Monday, August 23, 2010

Little Bugger, Big Problem

This an image that is credited to the U.S.D.A. It reveals a forest in East Texas that is suffering from the Southern Pine Bark Beetle.
When trees are stressed they become susceptible to attack. This has become a problem in our urban areas as well. In the last couple of years, Houston has lost thousands of pines. This becomes most noticeable after times of drought, a tree will practically die over night it seems.
If you notice yellowing needles on your trees an arborist must be called in and immediate action must be taken by spraying and deep root feeding. Most of all, keep your trees healthy and watered during drought conditions and this can be avoided.


What is it?

This summer Julian and I discovered this curiosity on an outside wall of our house. I've never seen a mud dobber's nest like this one before. It reminded us of a patch work quilt. It measures 5"x2" and is completely sealed up. We've yet to see anything emerge from this little natural wonder.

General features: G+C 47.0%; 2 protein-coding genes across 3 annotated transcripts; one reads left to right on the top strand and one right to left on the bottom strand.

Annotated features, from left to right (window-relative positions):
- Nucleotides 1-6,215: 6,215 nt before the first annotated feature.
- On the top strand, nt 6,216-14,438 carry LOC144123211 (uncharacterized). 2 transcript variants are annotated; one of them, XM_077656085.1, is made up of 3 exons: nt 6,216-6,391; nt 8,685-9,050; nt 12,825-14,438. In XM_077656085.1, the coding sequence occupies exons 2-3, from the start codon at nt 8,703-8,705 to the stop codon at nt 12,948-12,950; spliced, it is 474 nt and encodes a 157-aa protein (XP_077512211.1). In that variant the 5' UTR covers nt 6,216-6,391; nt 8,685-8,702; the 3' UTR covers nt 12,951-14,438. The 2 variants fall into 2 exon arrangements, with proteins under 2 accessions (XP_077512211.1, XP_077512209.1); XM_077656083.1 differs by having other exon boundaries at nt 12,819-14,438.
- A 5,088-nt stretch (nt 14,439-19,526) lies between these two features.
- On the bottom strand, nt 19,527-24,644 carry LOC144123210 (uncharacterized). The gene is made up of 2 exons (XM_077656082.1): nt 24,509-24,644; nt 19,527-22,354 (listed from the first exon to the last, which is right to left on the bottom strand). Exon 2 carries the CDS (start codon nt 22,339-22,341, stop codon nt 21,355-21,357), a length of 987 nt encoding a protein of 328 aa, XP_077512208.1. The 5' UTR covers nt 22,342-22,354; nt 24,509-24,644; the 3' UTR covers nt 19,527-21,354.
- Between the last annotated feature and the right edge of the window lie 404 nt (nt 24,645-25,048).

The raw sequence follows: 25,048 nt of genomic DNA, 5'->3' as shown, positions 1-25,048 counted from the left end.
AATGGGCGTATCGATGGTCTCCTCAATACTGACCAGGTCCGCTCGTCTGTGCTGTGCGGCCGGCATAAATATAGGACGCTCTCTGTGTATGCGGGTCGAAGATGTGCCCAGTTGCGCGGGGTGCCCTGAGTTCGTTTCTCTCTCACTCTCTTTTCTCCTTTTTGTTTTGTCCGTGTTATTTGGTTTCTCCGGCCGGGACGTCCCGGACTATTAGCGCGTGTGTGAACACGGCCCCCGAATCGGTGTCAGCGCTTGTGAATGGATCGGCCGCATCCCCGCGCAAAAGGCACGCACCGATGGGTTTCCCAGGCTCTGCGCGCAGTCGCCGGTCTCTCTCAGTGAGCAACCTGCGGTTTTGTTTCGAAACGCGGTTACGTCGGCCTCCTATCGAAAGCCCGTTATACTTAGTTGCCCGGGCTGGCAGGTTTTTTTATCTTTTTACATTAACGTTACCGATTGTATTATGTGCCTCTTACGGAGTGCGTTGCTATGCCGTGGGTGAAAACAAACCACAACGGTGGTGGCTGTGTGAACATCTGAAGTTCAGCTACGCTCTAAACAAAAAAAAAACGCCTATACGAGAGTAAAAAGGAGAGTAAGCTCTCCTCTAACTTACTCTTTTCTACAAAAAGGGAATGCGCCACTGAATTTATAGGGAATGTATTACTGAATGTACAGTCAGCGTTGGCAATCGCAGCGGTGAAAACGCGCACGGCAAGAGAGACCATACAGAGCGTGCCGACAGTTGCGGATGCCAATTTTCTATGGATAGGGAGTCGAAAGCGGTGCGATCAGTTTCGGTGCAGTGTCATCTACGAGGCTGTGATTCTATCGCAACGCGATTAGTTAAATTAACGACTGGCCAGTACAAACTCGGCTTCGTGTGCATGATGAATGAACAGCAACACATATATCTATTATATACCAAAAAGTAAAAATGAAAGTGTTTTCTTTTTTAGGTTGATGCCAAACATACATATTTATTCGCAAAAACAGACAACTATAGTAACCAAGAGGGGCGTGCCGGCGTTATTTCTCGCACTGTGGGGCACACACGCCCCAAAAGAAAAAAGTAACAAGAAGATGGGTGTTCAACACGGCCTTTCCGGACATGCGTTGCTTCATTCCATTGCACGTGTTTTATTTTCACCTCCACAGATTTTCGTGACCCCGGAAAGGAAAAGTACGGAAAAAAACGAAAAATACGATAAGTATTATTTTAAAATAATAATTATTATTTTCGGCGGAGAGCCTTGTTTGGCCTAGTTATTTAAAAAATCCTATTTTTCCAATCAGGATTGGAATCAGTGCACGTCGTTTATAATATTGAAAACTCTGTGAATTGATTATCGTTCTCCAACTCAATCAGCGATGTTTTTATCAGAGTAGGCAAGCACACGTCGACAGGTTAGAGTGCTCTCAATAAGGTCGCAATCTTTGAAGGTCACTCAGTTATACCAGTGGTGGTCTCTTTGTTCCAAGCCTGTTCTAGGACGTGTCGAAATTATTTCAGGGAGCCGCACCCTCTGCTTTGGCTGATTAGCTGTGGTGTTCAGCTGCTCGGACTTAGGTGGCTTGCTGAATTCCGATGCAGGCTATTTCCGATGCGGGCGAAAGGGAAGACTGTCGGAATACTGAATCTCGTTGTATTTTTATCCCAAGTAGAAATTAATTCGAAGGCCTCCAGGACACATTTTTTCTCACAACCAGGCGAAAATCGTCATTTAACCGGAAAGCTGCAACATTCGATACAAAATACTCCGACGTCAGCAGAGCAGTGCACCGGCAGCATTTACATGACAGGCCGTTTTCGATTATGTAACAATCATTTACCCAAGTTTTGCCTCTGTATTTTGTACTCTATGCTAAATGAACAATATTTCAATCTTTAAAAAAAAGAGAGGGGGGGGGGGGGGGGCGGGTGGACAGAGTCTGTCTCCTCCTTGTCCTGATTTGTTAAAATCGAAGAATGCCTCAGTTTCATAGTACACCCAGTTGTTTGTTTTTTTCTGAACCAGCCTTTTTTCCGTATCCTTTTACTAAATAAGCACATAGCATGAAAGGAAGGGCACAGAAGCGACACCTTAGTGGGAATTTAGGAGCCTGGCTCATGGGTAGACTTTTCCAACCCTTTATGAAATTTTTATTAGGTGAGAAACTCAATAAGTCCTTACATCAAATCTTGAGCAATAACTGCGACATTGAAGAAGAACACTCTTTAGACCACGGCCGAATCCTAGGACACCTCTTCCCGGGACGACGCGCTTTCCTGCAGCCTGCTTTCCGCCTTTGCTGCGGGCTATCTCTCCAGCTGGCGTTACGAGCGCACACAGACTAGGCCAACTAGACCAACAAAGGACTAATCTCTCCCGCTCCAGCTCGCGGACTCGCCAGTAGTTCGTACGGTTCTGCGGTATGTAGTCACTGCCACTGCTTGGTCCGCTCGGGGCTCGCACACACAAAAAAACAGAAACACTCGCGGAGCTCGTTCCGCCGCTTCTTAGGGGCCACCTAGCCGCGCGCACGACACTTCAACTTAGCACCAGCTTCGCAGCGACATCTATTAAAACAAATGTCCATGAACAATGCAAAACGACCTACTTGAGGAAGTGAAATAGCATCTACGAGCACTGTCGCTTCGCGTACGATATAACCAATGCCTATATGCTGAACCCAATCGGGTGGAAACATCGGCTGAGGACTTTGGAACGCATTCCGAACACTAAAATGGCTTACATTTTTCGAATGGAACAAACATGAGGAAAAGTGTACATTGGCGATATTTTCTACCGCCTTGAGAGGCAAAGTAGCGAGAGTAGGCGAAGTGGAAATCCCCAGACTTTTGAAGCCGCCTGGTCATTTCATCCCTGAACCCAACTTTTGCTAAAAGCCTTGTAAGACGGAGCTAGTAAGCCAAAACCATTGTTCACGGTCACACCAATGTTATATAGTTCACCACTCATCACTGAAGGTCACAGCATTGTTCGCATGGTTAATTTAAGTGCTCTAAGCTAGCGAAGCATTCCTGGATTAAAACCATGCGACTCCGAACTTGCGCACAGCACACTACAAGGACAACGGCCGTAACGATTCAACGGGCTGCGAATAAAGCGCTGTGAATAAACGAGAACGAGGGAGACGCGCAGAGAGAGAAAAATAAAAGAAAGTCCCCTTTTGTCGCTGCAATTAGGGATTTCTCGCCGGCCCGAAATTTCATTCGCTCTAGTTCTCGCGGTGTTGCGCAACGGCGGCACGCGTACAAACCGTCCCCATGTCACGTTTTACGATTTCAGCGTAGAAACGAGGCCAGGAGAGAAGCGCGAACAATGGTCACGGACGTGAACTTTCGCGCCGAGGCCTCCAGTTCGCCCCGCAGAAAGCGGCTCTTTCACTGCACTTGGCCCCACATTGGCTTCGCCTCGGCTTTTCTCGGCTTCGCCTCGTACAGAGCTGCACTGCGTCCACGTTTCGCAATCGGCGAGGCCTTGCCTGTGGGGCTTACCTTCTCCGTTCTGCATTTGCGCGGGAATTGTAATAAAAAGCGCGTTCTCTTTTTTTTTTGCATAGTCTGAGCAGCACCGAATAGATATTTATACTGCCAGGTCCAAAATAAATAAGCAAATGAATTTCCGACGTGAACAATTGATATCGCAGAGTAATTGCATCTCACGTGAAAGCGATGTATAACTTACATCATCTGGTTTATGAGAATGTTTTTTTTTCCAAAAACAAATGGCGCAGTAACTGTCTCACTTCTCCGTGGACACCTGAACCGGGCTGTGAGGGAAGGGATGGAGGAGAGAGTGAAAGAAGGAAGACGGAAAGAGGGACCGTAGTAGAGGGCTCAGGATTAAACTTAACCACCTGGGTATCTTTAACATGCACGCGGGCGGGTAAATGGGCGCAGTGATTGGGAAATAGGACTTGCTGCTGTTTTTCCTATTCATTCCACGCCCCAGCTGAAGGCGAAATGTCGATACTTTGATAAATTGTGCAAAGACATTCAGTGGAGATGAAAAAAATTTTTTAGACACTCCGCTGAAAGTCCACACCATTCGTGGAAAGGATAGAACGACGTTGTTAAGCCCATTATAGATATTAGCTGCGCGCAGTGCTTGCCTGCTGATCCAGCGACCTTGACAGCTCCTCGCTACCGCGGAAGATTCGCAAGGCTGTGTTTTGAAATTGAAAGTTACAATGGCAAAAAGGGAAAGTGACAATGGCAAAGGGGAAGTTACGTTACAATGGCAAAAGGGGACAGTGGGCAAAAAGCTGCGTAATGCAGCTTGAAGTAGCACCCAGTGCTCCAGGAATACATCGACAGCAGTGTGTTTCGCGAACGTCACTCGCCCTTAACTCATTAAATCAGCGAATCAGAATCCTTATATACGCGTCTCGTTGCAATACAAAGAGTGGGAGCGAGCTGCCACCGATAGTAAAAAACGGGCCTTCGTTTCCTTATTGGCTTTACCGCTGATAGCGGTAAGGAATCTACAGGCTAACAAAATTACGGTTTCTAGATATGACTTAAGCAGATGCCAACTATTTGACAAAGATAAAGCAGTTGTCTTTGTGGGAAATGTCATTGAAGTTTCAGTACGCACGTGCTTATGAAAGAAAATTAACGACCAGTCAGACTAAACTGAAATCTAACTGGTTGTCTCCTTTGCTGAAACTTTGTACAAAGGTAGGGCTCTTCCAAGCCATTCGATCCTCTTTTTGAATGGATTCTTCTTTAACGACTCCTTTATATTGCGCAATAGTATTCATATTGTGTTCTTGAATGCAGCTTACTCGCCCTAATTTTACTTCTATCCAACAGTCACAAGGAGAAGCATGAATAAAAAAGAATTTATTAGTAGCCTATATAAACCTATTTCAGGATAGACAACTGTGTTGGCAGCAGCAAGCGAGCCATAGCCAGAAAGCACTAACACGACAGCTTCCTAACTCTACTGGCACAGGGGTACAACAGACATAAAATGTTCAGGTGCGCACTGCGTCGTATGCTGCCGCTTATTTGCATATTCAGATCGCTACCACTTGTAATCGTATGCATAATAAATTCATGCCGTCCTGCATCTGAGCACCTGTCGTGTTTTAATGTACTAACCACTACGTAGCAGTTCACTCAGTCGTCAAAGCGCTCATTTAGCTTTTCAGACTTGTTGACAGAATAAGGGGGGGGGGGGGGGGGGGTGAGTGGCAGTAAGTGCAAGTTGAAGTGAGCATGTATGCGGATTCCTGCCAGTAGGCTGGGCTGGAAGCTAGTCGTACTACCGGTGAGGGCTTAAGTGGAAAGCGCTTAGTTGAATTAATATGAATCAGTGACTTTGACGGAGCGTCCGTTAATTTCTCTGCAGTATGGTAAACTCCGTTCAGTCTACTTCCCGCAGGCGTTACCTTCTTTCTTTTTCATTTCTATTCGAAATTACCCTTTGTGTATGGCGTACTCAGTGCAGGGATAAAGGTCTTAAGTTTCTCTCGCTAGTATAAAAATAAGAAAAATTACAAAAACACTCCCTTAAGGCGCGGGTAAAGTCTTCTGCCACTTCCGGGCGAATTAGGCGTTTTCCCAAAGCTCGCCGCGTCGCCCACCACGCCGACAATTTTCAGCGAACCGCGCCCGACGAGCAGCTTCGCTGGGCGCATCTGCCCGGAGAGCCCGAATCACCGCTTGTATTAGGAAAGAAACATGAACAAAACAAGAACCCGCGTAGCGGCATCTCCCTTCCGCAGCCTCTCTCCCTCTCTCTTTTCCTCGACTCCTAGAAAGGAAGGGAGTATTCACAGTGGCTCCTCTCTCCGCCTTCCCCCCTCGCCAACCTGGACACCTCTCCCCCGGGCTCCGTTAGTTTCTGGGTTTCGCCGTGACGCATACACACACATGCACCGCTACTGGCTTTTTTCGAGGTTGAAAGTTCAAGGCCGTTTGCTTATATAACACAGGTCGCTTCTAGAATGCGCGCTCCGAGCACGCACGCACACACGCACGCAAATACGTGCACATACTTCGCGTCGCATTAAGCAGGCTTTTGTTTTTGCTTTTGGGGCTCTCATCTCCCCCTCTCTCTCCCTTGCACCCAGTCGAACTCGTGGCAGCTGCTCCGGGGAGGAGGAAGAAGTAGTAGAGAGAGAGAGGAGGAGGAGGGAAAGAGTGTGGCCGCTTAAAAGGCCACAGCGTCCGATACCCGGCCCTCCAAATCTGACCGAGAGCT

Sunday, August 22, 2010

Another Corpse

A few weeks ago at the Houston Museum of Natural Science we were able to witness the opening of one of the World's largest flowering plant species, Amorphophallus Titanum. The bloom of "Lois" raked in tens of thousands of extra dollars for the museum as curious spectators visited time and time again waiting for it to finally open on July 23rd, 2010. Like the Rafflesia, the Amorphophallus emits a putrid, deathly odor in order to attract its pollinator. As you can see, this one topped out at around 6 feet tall!